Heart Rate: An Anxiety Stress Symptom You Can Monitor

Should you use heart rate monitor to measure your heart rate or should you learn how to take your own pulse? This is an often-asked question. Which should you use? Try both. It’s always best to start with some basic, foundational learning first.

Heart Rate Basics

Whether you choose to take your heart beat with your index and middle fingers over the underside of your wrist down from the thumb or up around midneck at the corotid artery, gently feel the areas to understand where the beat is located. Once you think you have it, apply gentle pressure. Generally, heart rate is found by measuring the amount of beats within a 30 second time period.

There are certain ranges that people should try to follow. These are Target Heart Rates, and they can easily be found on most cardio equipment at a gym. They can also be found at the American Heart Associations website. These are solid guidelines to follow. A familiarity with these numbers and a visit to your doctor will make a great deal of difference when it comes to anxiety-induced stress.

A wearbale heart rate monitor is a great way to follow your THR while exercising. But, do not proceed with any THR tracking until you meet with your doctor. It is also wise to have guidance from a trained fitness professional, such as a personal trainer. They can watch the numbers and best guide you to progressing at a pace best for you. Gaining as much knowledge up front is a great way to better understand your anxiety condition.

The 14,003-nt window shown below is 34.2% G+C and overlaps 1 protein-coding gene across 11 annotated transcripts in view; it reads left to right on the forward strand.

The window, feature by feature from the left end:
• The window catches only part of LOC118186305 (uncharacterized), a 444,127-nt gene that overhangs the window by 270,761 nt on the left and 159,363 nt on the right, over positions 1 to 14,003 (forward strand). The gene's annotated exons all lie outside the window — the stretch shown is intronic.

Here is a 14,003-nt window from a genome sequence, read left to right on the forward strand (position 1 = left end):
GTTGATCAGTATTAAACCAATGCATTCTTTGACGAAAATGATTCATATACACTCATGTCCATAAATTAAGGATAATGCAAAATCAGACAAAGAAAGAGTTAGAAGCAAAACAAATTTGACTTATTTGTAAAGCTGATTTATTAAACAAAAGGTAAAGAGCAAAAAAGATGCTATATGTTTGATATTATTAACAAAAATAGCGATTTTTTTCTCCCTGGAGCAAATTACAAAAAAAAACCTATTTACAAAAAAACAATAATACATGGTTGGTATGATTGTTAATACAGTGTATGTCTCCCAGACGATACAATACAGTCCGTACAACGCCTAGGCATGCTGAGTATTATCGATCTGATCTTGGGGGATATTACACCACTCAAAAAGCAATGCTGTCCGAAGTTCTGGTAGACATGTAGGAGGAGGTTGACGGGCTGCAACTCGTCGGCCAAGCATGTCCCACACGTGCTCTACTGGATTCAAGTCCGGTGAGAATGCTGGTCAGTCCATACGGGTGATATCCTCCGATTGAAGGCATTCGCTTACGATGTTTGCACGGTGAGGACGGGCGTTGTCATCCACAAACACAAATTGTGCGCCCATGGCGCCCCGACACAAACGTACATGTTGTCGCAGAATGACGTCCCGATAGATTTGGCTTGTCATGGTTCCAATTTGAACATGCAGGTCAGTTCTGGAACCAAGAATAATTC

Being More Attentive Daily

If all systems are good to proceed, understand that taking your pulse while exercising is not a good choice. Often times, it’s hard to get a solid reading due to body movement. Say you do choose to check your pulse while walking. Stopping will give you your pulse while active, but it doesn’t paint the whole picture pertaining to stress. Understanding what your stress level is like at the beginning, middle and end of a walk is the best way to see how your body reacts. Should you choose to monitor your heart rate without exercise, again taking your rate while at your most stressed isn’t enough information.

There are heart rate monitors that synch up with websites that actually graph out your heart rate based on stored data. Sometimes seeing how you respond over certain periods of time can better help you understand when and where you need to be attentive to anxiety. This information in conjunction with that doctors visit and working with a personal trainer will help you learn the most sooner. The more you learn at the beginning, the better you’ll be able to eventually proceed on your own.

Making a Change for the Better

Monitoring your heart rate isn’t something that should intimidate you. It is vital information about your health, and the more you learn about your health and your lifestyle choices, the more you’ll be able to not just monitor your stress, but alleviate it as well. Start with a notebook, and keep a journal to track your progress.


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